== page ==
The excerpt below describes a middle-aged woman who set out on a quest with one goal: to visit with individuals claiming to be her friends on Facebook. What she learns along the way is very instructive, especially for those who have many Facebook friends and don’t have a clue who most of them are.
From The Guardian‘s Technology section:
Last year, a writer of romance novels from Illinois named ArLynn Presser embarked upon what you might call an audit of her so-called friends – the social equivalent of picking up each old gadget and scrutinising it, before keeping it or throwing it out. She was recently divorced, and her adult children had left home – “If your kids don’t call you a lot, that’s a sign you’ve done a good job,” she told me – and she was spending hours every day on Facebook. “I was keeping up with everybody’s news, noticing what they were doing, staying up to date, and I began to think, ‘Seriously though, who are these people? If I was in college with you, and we weren’t particularly good friends then – why are you suddenly someone I message back and forth with at least once a day?'” Politeness, she knew, was the reason she’d accepted some of her online friends: “Say someone sends a request and you look at your mutual friends and you wonder, ‘Wait – were you the person I was talking to at that wedding?’ You don’t want to ask, ‘How, exactly, do I know you, and why would I want to be your friend?'” Presser had 325 Facebook friends, a little money stashed away, and a fear of flying that she wanted to overcome, so she decided to combine all three: she made a New Year’s resolution to visit them all, to find out why – or, indeed, whether – they were friends.
“I don’t think I realised,” Presser says, “that it was going to be quite as big a deal as it was.”
When Presser set out to meet her Facebook friends, one of the first things she discovered was that about two dozen of them had no intention of letting her visit, which certainly answered the question of what kind of friends they were. More revelations were in store. Some people proved overly demanding, such as the woman with whom she’d grown up and who had moved to a remote part of Turkey – she said Presser could visit so long as she brought her a Mac computer and a printer. When Presser offered to help her have the equipment shipped instead, she says, she found herself unfriended. Then there was the childhood acquaintance with whom, Presser realised, she’d stayed Facebook friends mainly to avoid giving the impression that she had a problem with his having undergone gender reassignment surgery to become a woman. But when they met, they still didn’t get along: “I didn’t like her any more than I had done as a child.” Another Facebook friend, whom she visited in Boston, seemed friendly enough: they went to a yoga class together and said warm goodbyes at the airport. Waiting for her flight, Presser blogged about the yoga class in a slightly facetious manner. “By the time I got off the plane,” she recalls, “I’d been defriended and blocked.”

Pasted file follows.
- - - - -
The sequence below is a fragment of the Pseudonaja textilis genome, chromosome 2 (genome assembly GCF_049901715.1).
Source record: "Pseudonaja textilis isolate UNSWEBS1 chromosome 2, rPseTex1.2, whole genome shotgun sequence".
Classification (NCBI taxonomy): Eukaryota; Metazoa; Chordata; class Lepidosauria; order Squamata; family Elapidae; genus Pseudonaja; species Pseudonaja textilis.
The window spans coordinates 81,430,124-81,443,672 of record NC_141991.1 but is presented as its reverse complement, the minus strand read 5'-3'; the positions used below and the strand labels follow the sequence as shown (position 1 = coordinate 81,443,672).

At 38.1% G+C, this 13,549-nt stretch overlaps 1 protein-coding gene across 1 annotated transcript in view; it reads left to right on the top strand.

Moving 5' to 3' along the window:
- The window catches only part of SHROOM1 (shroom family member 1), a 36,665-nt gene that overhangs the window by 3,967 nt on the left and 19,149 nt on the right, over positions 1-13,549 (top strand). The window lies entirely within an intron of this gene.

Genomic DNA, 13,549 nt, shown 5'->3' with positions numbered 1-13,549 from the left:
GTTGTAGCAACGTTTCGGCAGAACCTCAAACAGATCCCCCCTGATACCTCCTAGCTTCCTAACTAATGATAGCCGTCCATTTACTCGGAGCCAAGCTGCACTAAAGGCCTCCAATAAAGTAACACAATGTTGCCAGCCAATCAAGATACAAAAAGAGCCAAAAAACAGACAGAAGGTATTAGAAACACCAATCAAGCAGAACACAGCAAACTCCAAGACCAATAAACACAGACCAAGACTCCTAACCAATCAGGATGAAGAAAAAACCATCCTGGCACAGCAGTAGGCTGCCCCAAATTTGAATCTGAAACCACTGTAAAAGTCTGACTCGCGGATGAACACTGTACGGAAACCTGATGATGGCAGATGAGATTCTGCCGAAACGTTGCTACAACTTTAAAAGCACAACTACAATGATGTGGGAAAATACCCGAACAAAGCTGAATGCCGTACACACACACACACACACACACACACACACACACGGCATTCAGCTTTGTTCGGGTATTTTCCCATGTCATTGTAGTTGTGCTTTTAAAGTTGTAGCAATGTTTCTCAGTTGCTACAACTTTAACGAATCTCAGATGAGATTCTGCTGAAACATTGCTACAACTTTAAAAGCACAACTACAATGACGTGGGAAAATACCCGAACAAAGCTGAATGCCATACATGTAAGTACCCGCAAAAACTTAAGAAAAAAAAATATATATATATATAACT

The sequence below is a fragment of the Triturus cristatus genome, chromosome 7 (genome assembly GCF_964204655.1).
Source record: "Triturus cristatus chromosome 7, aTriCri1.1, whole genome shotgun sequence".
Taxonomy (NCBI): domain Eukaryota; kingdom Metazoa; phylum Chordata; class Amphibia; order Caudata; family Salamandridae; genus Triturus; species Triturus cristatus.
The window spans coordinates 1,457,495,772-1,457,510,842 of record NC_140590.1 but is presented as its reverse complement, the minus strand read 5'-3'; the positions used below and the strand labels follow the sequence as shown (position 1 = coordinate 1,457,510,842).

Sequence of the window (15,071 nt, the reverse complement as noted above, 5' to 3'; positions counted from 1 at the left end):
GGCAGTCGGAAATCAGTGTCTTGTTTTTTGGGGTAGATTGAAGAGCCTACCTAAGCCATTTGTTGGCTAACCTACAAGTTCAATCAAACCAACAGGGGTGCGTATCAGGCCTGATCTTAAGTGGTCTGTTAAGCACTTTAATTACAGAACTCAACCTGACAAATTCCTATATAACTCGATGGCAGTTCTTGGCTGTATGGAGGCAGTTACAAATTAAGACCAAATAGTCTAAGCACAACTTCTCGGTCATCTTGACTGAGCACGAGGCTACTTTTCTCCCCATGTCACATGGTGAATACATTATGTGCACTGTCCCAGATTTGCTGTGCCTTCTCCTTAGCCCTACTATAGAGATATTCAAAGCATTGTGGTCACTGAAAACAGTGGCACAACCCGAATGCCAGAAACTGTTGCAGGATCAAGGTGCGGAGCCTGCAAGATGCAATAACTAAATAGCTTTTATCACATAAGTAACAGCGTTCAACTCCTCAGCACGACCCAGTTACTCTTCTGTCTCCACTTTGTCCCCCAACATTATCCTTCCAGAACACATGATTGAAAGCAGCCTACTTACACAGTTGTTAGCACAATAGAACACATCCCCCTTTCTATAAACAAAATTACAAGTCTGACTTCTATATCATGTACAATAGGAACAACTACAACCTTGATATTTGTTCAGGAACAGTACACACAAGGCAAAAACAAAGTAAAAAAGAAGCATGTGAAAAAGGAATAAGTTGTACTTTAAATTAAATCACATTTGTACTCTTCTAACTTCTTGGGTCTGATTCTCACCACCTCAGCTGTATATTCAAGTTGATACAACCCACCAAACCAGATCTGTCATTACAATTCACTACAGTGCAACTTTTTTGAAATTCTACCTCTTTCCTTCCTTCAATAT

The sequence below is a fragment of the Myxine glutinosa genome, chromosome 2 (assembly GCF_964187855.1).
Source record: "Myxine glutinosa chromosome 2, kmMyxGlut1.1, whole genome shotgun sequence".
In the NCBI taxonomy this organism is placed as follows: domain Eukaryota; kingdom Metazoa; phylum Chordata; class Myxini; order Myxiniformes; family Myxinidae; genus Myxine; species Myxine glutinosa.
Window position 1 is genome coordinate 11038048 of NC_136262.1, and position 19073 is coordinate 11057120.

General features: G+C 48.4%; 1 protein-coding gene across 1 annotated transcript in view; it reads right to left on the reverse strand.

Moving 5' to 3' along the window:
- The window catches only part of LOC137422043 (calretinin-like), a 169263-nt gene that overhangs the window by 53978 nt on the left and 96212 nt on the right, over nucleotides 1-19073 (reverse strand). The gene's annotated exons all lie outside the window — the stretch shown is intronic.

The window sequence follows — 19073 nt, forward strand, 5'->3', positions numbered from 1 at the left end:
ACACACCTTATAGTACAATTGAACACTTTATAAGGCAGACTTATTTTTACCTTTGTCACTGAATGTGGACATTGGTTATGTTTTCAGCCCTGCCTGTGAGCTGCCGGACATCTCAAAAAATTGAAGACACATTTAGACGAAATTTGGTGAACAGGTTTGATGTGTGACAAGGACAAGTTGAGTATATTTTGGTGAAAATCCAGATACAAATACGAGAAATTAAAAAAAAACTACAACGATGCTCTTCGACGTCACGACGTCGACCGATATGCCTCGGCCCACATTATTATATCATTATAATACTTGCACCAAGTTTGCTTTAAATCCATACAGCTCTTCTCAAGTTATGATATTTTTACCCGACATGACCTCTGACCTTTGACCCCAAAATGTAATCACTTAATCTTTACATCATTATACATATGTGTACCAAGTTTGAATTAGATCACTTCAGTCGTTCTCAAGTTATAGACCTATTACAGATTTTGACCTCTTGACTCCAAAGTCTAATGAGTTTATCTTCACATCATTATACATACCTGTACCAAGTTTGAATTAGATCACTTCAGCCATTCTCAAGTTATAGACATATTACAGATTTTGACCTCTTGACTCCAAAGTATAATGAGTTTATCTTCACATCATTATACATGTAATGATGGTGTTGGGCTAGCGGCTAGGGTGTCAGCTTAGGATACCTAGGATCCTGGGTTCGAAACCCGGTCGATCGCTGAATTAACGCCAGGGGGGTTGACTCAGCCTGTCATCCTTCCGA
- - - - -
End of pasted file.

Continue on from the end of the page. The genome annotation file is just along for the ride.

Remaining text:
Presser is at pains to point out that her expedition, which she plans to use as the basis for a book, was a largely positive experience. In a remote corner of Alaska, she rekindled an old friendship; near Beachy Head, she was served a splendid Sunday dinner by people she’d never met; again and again, she was moved by the generosity of people “who, after all, hadn’t signed up to my resolution”. But her year of friend‑auditing was clarifying, too. The realisation that she didn’t have much in common with certain Facebook “friends” meant they no longer needed to weigh on her mind; she could focus on the other ones instead.
Not that it would be accurate to give the impression that Presser reduced her number of Facebook friends. Mentally, she had decluttered. But thanks to the publicity her quest attracted in the US media – and her seeming inability to decline new requests – her friend count stands at 5,000. Facebook won’t let her add more.
How she’s gotten up to 5000 after “decluttering” and pruning heavily through her Friends list is probably a story all by itself.